Fritz Heider (February 19, 1896 – January 2, 1988) was an Austrian psychologist whose work was related to the Gestalt school. In 1958 he published The Psychology of Interpersonal Relations, which expanded upon his creations of balance theory and attribution theory.
The psychology of interpersonal relations, 1958Edit
Fritz Heider (1958), The psychology of interpersonal relations. New York: Wiley
- [Unlike objects, people are] usually perceived as action centers and as such can do something to us. They can benefit or harm us intentionally, and we can benefit or harm them. Persons have abilities, wishes, and sentiments; they can act purposefully, and can perceive or watch us. They are systems having an awareness of their surroundings and their conduct refers to this environment, an environment that sometimes includes ourselves.
- p. 21 ; as cited in: Albert A. Harrison (1976), Individuals and Groups: Understanding Social Behavior, p. 88
- One might say psychological processes such as motives, intentions, sentiments, etc., are the core processes which manifest themselves in overt behavior and expression in many variable ways.
- p. 34
- Man is usually not content simply to register the observables that surround him; he needs to refer them as far as possible to the invariances of his environment.. The underlying causes of events, especially the motives of other persons, are the invariances of the environment that are relevant to him; they give meaning to what he experiences and it is these meanings that are recorded in his life space and are precipitated as the reality of the environment to which he then reacts.
- p. 81
- The action outcome, x , may then be said to be dependent upon a combination of effective personal force and effective environmental force, thus:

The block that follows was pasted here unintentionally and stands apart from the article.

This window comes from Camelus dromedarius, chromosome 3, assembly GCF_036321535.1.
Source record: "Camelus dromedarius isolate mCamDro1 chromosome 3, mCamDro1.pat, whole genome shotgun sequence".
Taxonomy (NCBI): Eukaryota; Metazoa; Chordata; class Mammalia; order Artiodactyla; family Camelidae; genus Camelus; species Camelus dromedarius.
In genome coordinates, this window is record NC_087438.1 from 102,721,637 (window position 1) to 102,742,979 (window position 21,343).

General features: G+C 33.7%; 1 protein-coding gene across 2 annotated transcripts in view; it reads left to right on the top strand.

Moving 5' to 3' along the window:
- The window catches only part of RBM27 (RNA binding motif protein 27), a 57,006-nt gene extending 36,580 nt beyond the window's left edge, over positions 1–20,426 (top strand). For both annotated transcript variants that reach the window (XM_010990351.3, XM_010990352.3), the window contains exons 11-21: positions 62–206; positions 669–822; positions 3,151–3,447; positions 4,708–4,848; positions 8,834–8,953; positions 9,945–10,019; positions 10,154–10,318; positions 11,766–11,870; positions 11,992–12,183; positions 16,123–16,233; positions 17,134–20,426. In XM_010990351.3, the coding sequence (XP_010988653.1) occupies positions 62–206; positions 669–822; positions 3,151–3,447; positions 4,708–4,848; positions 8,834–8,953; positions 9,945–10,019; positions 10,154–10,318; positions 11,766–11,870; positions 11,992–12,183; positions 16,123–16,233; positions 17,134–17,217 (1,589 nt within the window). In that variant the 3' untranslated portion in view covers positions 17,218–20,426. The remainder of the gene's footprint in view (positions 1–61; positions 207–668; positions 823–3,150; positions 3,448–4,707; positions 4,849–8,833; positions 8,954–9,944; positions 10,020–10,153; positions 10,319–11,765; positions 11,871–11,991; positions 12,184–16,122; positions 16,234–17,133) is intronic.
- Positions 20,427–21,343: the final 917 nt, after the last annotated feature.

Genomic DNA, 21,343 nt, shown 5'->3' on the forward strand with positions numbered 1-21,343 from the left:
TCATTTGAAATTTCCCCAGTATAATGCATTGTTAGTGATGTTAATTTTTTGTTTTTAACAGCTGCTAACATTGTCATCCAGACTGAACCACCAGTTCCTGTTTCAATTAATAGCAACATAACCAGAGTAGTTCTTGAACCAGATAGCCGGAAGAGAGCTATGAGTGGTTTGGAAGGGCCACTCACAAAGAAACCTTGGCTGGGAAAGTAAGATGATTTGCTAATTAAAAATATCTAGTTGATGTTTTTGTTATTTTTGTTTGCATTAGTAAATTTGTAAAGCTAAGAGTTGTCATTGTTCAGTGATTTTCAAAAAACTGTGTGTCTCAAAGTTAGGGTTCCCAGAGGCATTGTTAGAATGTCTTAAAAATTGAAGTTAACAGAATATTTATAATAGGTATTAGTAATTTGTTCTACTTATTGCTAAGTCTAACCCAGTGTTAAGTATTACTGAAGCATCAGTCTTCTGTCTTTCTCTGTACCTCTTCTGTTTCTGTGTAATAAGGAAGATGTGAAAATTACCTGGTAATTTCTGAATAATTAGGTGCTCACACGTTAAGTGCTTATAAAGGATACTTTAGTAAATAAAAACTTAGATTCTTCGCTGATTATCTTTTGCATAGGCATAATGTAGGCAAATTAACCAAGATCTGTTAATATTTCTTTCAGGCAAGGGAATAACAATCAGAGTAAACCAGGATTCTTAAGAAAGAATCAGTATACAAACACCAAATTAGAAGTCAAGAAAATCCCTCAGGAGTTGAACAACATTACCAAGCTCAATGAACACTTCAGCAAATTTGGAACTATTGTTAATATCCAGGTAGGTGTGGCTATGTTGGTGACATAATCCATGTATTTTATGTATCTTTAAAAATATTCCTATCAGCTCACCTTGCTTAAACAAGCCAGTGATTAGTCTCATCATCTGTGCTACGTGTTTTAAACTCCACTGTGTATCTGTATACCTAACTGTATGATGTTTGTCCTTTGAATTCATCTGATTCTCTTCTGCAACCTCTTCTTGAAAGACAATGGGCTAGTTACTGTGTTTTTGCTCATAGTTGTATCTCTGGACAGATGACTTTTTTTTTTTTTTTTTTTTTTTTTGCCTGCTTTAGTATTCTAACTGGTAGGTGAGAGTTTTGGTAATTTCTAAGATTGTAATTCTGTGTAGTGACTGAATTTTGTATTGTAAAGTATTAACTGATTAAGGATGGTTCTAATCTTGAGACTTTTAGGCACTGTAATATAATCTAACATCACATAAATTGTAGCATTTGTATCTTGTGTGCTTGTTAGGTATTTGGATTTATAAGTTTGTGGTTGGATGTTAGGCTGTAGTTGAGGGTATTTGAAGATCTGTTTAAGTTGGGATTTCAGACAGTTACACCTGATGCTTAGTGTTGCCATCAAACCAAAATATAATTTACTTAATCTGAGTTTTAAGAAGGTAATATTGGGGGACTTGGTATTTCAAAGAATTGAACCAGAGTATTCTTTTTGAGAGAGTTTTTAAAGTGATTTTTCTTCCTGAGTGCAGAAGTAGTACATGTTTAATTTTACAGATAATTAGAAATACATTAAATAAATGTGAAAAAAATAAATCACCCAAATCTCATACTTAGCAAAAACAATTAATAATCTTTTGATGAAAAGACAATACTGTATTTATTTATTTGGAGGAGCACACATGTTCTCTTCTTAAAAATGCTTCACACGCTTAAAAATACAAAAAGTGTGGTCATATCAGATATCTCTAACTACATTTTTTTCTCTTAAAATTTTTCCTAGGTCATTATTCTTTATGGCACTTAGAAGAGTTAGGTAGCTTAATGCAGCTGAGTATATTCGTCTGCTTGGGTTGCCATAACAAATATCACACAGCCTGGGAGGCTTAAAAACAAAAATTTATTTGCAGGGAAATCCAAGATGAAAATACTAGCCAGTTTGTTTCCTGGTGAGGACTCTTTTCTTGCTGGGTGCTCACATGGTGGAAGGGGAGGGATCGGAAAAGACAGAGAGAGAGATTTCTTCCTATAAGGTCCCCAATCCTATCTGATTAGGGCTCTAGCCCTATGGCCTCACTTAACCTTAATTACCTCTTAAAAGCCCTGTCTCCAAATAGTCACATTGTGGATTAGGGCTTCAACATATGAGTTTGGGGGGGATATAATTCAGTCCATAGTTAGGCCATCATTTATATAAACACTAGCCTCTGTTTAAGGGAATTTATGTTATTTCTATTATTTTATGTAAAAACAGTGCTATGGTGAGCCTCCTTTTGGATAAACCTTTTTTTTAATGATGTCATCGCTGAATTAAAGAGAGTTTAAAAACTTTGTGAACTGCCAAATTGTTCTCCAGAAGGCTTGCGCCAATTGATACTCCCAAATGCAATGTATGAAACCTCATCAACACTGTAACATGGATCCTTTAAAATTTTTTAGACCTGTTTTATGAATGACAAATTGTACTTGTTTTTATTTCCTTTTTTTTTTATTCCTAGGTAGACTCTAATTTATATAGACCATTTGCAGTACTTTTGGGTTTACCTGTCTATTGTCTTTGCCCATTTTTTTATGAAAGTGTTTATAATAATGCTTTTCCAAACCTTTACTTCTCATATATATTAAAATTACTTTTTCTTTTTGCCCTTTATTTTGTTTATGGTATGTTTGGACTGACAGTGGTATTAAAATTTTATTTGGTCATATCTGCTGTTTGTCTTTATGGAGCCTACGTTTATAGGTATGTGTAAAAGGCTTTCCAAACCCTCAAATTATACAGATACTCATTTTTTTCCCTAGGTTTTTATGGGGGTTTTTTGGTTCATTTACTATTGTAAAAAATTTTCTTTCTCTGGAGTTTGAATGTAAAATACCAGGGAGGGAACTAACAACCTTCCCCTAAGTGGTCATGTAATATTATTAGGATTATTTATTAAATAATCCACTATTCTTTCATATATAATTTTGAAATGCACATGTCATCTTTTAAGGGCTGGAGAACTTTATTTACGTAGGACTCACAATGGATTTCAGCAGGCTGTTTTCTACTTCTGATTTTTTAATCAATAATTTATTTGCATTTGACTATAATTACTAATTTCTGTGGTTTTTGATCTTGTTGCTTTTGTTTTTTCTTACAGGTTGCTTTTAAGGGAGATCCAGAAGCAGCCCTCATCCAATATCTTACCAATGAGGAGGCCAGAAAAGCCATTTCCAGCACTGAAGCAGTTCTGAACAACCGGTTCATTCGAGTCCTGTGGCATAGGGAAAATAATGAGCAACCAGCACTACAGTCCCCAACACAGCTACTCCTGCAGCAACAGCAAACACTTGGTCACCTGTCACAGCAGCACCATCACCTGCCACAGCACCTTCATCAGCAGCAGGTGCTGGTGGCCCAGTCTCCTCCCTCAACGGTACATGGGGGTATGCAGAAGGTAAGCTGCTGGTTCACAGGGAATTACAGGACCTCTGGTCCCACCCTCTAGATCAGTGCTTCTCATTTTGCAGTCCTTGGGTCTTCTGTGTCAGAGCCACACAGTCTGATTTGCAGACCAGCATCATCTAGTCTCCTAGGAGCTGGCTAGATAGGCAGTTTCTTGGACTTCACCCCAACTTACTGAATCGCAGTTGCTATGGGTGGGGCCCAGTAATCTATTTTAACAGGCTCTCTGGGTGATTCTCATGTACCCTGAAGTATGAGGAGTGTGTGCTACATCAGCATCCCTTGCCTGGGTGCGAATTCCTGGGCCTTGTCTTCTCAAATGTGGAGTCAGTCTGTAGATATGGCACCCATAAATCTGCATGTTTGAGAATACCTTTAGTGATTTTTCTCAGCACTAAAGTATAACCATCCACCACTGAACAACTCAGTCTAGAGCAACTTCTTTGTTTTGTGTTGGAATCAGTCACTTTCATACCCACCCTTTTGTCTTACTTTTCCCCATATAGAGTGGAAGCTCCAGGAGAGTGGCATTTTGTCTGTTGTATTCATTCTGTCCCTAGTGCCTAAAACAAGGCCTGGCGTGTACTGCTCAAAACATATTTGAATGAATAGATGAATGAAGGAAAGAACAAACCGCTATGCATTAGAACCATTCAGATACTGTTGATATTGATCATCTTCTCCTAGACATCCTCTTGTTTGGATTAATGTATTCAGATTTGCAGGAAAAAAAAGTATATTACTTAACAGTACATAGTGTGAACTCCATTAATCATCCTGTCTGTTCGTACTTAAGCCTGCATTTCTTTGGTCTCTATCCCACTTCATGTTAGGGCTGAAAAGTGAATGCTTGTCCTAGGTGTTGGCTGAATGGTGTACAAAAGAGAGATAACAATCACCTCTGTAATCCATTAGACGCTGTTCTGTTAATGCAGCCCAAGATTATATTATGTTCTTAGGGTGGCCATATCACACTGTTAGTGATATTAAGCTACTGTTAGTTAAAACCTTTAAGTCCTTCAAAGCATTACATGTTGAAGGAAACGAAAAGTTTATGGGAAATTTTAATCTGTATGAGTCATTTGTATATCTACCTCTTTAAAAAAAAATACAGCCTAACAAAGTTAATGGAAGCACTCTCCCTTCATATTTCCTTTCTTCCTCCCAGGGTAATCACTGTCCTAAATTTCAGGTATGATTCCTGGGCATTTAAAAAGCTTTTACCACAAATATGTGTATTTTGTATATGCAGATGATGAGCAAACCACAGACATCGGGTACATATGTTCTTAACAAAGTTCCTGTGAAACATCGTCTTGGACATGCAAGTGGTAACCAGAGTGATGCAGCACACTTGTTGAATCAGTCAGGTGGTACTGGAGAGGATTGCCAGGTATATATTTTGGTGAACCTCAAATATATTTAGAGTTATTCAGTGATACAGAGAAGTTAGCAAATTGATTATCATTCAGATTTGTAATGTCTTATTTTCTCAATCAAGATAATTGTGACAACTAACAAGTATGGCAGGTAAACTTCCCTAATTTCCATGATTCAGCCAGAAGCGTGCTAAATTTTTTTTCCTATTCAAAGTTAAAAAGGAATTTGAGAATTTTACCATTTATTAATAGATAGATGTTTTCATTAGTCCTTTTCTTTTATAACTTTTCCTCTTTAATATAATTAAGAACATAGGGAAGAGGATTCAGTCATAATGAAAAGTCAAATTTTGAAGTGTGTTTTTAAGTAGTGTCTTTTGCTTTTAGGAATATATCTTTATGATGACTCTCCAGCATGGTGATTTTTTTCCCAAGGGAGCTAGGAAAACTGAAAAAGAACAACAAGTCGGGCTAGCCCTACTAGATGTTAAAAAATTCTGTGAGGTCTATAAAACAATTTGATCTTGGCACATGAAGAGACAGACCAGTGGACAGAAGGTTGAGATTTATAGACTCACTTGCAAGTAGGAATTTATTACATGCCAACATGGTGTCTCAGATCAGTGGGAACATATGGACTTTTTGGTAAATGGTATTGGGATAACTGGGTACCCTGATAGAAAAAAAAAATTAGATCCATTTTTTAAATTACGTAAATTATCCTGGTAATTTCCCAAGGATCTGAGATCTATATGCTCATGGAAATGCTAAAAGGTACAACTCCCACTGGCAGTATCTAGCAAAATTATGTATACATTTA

- x = f (ff person, ff environment).
- One is tempted to formulate the underlying relation between the two independent variables as an additive one, for if the effective environmental force is zero (which would mean that the combination of environmental factors neither hinders nor furthers the result at), then x will depend only on the effective personal force.
- p. 82
- Personal causality, refers to instances in which p causes x intentionally. That is to say, the action is purposive.
- p. 100
- In the basic case, where the person is concerned with the dispositional properties of his surrounding environment, the choice is between external attribution and internal (self) attribution.
- p. 194
Quotes about Fritz HeiderEdit
- Central to Heider’s entire theoretical position is the proposition that man perceives behavior as being caused, and that the causal locus can be either in the perceiver or in the environment.
- Albert H. Hastorf, David J. Schneider, and Judith Polefka. Person perception. (1970). p. 63; As cited in Bertram F."Malle, "Attribution theories: How people make sense of behavior." Theories in social psychology (2011): 72-95; p. 74
- How do we search for the causal structure of interpersonal events? According to Heider, we do so by reliance upon attributions to the environment (external factors) or to something about the other person (internal factors).
- Gifford Weary, John A. Edwards, and Shannon Riley. "Attribution." Encyclopedia of Human Behavior 1 (1994): 291-299; p. p. 292; as cited in Malle (2011, 74)
- Heider began by assuming that just as objects have enduring qualities that determine their appearances, so people have stable psychological characteristics that determine their behavior.
- Daniel T. Gilbert, "Ordinary personology." The handbook of social psychology 2 (1998): 89-150; p. 94; as cited in Malle (2011, 74)